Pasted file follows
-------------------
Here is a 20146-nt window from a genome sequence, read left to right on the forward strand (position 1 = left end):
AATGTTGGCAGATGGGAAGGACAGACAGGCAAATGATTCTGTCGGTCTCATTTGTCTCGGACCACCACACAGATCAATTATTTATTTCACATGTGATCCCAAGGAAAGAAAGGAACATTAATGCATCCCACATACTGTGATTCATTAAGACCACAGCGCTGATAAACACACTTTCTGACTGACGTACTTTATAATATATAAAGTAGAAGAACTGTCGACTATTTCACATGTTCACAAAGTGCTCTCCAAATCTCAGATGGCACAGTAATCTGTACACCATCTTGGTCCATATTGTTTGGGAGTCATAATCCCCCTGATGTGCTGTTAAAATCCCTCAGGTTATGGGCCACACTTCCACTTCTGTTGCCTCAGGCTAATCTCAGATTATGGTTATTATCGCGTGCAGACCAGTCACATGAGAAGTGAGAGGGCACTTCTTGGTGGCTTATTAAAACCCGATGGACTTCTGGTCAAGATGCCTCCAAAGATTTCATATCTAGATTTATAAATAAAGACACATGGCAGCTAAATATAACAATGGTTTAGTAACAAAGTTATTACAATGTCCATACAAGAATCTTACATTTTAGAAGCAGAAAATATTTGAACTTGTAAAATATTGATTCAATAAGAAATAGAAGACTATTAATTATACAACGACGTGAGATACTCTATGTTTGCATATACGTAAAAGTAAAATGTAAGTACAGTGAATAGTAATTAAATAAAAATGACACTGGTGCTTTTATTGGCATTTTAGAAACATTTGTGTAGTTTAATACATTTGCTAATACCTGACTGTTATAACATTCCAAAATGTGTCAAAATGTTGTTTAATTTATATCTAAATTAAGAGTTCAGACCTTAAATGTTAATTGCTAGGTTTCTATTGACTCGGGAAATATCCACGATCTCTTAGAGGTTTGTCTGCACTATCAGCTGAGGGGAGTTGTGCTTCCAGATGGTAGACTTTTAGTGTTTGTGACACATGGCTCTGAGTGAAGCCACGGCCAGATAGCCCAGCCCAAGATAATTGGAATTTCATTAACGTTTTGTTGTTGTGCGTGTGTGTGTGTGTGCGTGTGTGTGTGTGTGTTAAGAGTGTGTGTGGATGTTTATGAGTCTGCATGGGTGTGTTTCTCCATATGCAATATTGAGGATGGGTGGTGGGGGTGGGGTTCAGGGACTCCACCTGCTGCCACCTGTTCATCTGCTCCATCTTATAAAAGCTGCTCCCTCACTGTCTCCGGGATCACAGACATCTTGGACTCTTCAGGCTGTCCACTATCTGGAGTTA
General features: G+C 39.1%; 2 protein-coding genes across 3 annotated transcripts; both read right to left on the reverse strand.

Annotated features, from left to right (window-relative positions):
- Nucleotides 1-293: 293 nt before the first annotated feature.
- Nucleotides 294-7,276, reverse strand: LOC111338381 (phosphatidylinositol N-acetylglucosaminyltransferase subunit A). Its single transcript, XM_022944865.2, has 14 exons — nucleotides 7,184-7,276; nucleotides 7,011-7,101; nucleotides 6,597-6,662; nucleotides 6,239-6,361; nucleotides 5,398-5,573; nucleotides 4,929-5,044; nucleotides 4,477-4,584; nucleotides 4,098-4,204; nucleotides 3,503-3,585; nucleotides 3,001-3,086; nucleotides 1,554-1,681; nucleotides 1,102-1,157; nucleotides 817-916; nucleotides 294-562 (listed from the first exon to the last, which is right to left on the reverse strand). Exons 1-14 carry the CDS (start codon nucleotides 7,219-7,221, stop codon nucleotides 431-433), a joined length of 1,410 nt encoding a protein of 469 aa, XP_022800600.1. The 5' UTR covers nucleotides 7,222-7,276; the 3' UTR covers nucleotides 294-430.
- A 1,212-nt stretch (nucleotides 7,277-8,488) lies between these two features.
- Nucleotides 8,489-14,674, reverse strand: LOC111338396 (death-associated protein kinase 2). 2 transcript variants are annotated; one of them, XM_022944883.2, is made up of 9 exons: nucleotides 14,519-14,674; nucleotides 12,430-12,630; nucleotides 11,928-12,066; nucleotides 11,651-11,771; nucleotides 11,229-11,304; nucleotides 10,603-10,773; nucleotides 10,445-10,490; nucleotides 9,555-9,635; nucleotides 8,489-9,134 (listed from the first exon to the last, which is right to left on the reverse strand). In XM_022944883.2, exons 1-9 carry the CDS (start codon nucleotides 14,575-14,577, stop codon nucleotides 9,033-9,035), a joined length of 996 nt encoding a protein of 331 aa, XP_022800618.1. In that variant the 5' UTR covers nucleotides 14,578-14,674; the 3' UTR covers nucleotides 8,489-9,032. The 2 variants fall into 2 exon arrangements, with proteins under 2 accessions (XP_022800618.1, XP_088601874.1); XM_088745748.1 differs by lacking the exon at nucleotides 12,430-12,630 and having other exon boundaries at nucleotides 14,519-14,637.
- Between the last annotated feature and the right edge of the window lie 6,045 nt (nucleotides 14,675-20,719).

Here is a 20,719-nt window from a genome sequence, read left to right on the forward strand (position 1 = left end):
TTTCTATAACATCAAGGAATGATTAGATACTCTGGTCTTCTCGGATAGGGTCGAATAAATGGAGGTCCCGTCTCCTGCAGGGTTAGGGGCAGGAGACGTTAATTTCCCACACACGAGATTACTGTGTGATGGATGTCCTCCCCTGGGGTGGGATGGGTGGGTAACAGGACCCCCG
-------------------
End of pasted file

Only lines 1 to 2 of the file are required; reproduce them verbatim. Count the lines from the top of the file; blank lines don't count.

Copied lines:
Here is a 20146-nt window from a genome sequence, read left to right on the forward strand (position 1 = left end):
AATGTTGGCAGATGGGAAGGACAGACAGGCAAATGATTCTGTCGGTCTCATTTGTCTCGGACCACCACACAGATCAATTATTTATTTCACATGTGATCCCAAGGAAAGAAAGGAACATTAATGCATCCCACATACTGTGATTCATTAAGACCACAGCGCTGATAAACACACTTTCTGACTGACGTACTTTATAATATATAAAGTAGAAGAACTGTCGACTATTTCACATGTTCACAAAGTGCTCTCCAAATCTCAGATGGCACAGTAATCTGTACACCATCTTGGTCCATATTGTTTGGGAGTCATAATCCCCCTGATGTGCTGTTAAAATCCCTCAGGTTATGGGCCACACTTCCACTTCTGTTGCCTCAGGCTAATCTCAGATTATGGTTATTATCGCGTGCAGACCAGTCACATGAGAAGTGAGAGGGCACTTCTTGGTGGCTTATTAAAACCCGATGGACTTCTGGTCAAGATGCCTCCAAAGATTTCATATCTAGATTTATAAATAAAGACACATGGCAGCTAAATATAACAATGGTTTAGTAACAAAGTTATTACAATGTCCATACAAGAATCTTACATTTTAGAAGCAGAAAATATTTGAACTTGTAAAATATTGATTCAATAAGAAATAGAAGACTATTAATTATACAACGACGTGAGATACTCTATGTTTGCATATACGTAAAAGTAAAATGTAAGTACAGTGAATAGTAATTAAATAAAAATGACACTGGTGCTTTTATTGGCATTTTAGAAACATTTGTGTAGTTTAATACATTTGCTAATACCTGACTGTTATAACATTCCAAAATGTGTCAAAATGTTGTTTAATTTATATCTAAATTAAGAGTTCAGACCTTAAATGTTAATTGCTAGGTTTCTATTGACTCGGGAAATATCCACGATCTCTTAGAGGTTTGTCTGCACTATCAGCTGAGGGGAGTTGTGCTTCCAGATGGTAGACTTTTAGTGTTTGTGACACATGGCTCTGAGTGAAGCCACGGCCAGATAGCCCAGCCCAAGATAATTGGAATTTCATTAACGTTTTGTTGTTGTGCGTGTGTGTGTGTGTGCGTGTGTGTGTGTGTGTTAAGAGTGTGTGTGGATGTTTATGAGTCTGCATGGGTGTGTTTCTCCATATGCAATATTGAGGATGGGTGGTGGGGGTGGGGTTCAGGGACTCCACCTGCTGCCACCTGTTCATCTGCTCCATCTTATAAAAGCTGCTCCCTCACTGTCTCCGGGATCACAGACATCTTGGACTCTTCAGGCTGTCCACTATCTGGAGTTA